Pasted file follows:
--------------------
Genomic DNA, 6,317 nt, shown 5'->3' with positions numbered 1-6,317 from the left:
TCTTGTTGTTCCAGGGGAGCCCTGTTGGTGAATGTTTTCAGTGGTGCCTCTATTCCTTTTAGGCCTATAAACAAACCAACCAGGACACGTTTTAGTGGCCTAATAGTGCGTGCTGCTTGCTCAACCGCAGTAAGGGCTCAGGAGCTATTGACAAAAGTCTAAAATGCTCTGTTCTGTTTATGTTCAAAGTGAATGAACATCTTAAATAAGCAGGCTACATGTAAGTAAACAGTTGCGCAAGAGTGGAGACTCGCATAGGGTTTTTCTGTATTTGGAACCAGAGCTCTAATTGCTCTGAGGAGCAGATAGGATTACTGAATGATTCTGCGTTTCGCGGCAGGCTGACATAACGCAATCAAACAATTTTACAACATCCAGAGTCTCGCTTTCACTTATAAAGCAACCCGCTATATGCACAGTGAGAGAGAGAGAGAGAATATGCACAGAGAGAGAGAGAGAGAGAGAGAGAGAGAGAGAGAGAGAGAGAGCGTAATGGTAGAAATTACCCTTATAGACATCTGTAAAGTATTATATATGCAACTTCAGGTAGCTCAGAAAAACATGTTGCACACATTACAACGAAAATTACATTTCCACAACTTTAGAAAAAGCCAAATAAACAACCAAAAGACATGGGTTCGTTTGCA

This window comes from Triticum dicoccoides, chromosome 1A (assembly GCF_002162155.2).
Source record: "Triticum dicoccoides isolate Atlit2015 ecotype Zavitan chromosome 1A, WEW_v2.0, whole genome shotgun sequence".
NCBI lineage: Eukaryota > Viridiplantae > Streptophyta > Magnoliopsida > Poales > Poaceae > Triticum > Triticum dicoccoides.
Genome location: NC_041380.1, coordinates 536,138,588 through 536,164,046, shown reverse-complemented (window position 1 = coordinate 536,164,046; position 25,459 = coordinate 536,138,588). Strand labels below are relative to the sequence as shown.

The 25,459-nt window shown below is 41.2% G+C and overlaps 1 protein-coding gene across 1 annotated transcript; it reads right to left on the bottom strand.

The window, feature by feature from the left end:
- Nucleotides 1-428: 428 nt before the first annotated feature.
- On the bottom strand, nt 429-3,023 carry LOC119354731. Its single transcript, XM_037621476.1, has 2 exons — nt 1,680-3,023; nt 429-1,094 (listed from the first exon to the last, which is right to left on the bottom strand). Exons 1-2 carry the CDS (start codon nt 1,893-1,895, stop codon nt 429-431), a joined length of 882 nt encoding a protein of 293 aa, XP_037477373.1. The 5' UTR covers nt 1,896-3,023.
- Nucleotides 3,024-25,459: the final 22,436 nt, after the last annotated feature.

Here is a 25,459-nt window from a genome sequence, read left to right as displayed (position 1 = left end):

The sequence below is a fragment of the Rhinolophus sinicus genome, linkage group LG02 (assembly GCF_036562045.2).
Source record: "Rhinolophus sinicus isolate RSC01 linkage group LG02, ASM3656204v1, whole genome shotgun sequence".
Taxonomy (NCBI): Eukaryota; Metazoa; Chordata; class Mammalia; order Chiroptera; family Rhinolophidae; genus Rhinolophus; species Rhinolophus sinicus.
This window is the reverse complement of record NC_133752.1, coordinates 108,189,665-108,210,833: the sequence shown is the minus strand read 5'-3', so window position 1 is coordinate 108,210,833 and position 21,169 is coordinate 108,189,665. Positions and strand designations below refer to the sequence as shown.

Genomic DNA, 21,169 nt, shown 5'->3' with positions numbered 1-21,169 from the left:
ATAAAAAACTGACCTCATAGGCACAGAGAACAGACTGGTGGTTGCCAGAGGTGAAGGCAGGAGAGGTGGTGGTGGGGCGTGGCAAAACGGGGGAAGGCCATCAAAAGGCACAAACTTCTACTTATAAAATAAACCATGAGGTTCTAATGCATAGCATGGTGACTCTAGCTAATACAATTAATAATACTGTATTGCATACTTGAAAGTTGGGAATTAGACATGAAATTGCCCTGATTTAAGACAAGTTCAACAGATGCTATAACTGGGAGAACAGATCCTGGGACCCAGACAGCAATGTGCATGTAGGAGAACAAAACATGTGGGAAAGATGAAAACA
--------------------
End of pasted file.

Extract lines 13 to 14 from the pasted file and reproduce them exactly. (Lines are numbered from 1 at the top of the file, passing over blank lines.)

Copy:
The sequence below is a fragment of the Rhinolophus sinicus genome, linkage group LG02 (assembly GCF_036562045.2).
Source record: "Rhinolophus sinicus isolate RSC01 linkage group LG02, ASM3656204v1, whole genome shotgun sequence".